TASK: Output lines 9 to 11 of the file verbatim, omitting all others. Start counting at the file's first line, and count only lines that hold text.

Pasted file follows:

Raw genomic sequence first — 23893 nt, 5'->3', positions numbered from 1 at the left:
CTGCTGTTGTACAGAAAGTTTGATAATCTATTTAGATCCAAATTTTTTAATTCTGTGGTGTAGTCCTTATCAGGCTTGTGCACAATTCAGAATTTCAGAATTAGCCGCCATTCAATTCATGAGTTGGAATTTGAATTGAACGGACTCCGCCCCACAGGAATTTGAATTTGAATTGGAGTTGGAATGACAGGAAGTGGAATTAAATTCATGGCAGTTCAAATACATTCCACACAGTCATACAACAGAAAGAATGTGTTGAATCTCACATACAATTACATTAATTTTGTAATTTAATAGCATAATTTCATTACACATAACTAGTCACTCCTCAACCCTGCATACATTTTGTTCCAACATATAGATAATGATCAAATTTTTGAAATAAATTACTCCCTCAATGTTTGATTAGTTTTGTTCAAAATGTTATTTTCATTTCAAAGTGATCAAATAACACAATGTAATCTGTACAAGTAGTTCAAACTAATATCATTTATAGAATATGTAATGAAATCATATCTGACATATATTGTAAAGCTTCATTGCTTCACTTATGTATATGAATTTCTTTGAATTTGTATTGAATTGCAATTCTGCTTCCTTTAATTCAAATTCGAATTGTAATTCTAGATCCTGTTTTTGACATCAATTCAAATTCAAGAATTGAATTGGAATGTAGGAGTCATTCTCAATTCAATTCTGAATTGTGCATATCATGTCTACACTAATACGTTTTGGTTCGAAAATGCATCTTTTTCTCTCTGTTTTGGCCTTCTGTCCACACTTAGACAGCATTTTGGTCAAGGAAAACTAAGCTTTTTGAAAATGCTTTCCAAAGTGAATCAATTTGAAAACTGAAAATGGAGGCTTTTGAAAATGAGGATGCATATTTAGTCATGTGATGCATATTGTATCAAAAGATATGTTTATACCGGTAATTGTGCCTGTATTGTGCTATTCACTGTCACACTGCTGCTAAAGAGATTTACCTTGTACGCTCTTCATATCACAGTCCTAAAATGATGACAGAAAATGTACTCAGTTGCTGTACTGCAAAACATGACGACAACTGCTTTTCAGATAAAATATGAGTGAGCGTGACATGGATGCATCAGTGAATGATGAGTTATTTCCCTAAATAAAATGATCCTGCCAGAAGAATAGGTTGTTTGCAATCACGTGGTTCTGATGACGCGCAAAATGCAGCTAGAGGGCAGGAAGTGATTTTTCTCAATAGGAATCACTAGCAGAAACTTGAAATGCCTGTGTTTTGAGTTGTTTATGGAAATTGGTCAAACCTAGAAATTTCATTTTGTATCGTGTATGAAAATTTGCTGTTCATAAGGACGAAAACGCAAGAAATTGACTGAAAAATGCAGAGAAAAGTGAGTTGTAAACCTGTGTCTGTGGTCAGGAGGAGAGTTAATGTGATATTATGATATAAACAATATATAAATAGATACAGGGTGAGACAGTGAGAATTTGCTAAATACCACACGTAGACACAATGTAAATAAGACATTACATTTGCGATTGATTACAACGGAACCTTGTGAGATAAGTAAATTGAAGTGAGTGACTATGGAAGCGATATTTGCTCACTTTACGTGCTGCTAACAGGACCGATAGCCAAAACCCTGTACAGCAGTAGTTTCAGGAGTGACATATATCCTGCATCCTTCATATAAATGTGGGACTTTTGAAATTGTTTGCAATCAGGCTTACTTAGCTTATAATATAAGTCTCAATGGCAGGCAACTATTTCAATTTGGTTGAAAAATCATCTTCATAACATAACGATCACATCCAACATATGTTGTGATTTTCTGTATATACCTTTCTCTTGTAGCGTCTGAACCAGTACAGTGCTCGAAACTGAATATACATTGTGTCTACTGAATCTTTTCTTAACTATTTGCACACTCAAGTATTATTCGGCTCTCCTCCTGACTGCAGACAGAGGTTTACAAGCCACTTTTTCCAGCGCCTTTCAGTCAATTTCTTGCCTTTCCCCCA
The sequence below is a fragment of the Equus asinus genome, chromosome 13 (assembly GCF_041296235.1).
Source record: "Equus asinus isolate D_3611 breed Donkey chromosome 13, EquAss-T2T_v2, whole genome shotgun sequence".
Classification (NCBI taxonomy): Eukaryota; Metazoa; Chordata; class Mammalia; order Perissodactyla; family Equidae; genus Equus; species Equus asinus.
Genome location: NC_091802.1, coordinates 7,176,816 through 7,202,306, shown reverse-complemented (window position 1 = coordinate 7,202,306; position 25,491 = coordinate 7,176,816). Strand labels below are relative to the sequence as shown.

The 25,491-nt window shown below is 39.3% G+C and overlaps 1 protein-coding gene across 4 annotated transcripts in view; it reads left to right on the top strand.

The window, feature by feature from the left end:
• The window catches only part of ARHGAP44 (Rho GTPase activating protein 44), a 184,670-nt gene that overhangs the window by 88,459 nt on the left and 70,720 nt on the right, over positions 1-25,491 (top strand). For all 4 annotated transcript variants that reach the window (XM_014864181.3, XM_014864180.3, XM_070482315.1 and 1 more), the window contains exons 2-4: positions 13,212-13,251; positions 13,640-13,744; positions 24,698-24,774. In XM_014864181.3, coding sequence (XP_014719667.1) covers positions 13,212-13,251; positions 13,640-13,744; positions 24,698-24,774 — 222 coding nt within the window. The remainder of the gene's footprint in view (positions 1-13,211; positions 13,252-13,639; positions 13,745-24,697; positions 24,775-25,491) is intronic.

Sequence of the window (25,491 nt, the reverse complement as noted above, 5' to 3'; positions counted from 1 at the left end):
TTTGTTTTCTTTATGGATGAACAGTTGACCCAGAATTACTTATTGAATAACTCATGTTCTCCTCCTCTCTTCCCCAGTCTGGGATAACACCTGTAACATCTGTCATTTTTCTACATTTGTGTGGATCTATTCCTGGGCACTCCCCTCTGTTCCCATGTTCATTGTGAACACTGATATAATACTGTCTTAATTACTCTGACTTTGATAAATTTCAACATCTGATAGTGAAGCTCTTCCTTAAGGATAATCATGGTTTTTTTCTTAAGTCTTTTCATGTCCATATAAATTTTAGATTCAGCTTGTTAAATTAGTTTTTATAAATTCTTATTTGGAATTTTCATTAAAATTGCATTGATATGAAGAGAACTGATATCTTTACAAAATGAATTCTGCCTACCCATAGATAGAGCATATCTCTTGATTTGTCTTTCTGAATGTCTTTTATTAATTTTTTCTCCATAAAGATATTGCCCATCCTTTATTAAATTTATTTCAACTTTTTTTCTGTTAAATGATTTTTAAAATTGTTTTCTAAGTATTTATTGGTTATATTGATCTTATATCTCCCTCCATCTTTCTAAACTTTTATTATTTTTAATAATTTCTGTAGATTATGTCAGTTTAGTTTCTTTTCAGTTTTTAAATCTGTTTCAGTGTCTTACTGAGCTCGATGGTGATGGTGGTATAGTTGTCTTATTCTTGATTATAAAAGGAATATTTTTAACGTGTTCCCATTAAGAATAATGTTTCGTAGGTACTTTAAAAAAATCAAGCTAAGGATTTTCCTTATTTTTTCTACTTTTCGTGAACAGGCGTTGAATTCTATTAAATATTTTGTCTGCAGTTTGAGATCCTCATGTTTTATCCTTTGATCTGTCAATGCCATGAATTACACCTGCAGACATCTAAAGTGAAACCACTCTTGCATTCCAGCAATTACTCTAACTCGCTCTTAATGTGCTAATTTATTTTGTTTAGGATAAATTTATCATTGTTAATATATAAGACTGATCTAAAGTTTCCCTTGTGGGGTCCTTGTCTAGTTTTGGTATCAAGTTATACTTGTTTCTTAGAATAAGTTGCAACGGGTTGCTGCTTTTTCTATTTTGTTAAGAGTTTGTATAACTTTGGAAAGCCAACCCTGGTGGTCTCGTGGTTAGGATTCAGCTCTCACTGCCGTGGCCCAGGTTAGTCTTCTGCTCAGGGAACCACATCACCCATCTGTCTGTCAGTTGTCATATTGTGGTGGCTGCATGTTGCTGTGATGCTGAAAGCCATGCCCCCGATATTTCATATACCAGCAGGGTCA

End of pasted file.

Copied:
• The window catches only part of ARHGAP44 (Rho GTPase activating protein 44), a 184,670-nt gene that overhangs the window by 88,459 nt on the left and 70,720 nt on the right, over positions 1-25,491 (top strand). For all 4 annotated transcript variants that reach the window (XM_014864181.3, XM_014864180.3, XM_070482315.1 and 1 more), the window contains exons 2-4: positions 13,212-13,251; positions 13,640-13,744; positions 24,698-24,774. In XM_014864181.3, coding sequence (XP_014719667.1) covers positions 13,212-13,251; positions 13,640-13,744; positions 24,698-24,774 — 222 coding nt within the window. The remainder of the gene's footprint in view (positions 1-13,211; positions 13,252-13,639; positions 13,745-24,697; positions 24,775-25,491) is intronic.

Sequence of the window (25,491 nt, the reverse complement as noted above, 5' to 3'; positions counted from 1 at the left end):
TTTGTTTTCTTTATGGATGAACAGTTGACCCAGAATTACTTATTGAATAACTCATGTTCTCCTCCTCTCTTCCCCAGTCTGGGATAACACCTGTAACATCTGTCATTTTTCTACATTTGTGTGGATCTATTCCTGGGCACTCCCCTCTGTTCCCATGTTCATTGTGAACACTGATATAATACTGTCTTAATTACTCTGACTTTGATAAATTTCAACATCTGATAGTGAAGCTCTTCCTTAAGGATAATCATGGTTTTTTTCTTAAGTCTTTTCATGTCCATATAAATTTTAGATTCAGCTTGTTAAATTAGTTTTTATAAATTCTTATTTGGAATTTTCATTAAAATTGCATTGATATGAAGAGAACTGATATCTTTACAAAATGAATTCTGCCTACCCATAGATAGAGCATATCTCTTGATTTGTCTTTCTGAATGTCTTTTATTAATTTTTTCTCCATAAAGATATTGCCCATCCTTTATTAAATTTATTTCAACTTTTTTTCTGTTAAATGATTTTTAAAATTGTTTTCTAAGTATTTATTGGTTATATTGATCTTATATCTCCCTCCATCTTTCTAAACTTTTATTATTTTTAATAATTTCTGTAGATTATGTCAGTTTAGTTTCTTTTCAGTTTTTAAATCTGTTTCAGTGTCTTACTGAGCTCGATGGTGATGGTGGTATAGTTGTCTTATTCTTGATTATAAAAGGAATATTTTTAACGTGTTCCCATTAAGAATAATGTTTCGTAGGTACTTTAAAAAAATCAAGCTAAGGATTTTCCTTATTTTTTCTACTTTTCGTGAACAGGCGTTGAATTCTATTAAATATTTTGTCTGCAGTTTGAGATCCTCATGTTTTATCCTTTGATCTGTCAATGCCATGAATTACACCTGCAGACATCTAAAGTGAAACCACTCTTGCATTCCAGCAATTACTCTAACTCGCTCTTAATGTGCTAATTTATTTTGTTTAGGATAAATTTATCATTGTTAATATATAAGACTGATCTAAAGTTTCCCTTGTGGGGTCCTTGTCTAGTTTTGGTATCAAGTTATACTTGTTTCTTAGAATAAGTTGCAACGGGTTGCTGCTTTTTCTATTTTGTTAAGAGTTTGTATAACTTTGGAAAGCCAACCCTGGTGGTCTCGTGGTTAGGATTCAGCTCTCACTGCCGTGGCCCAGGTTAGTCTTCTGCTCAGGGAACCACATCACCCATCTGTCTGTCAGTTGTCATATTGTGGTGGCTGCATGTTGCTGTGATGCTGAAAGCCATGCCCCCGATATTTCATATACCAGCAGGGTCA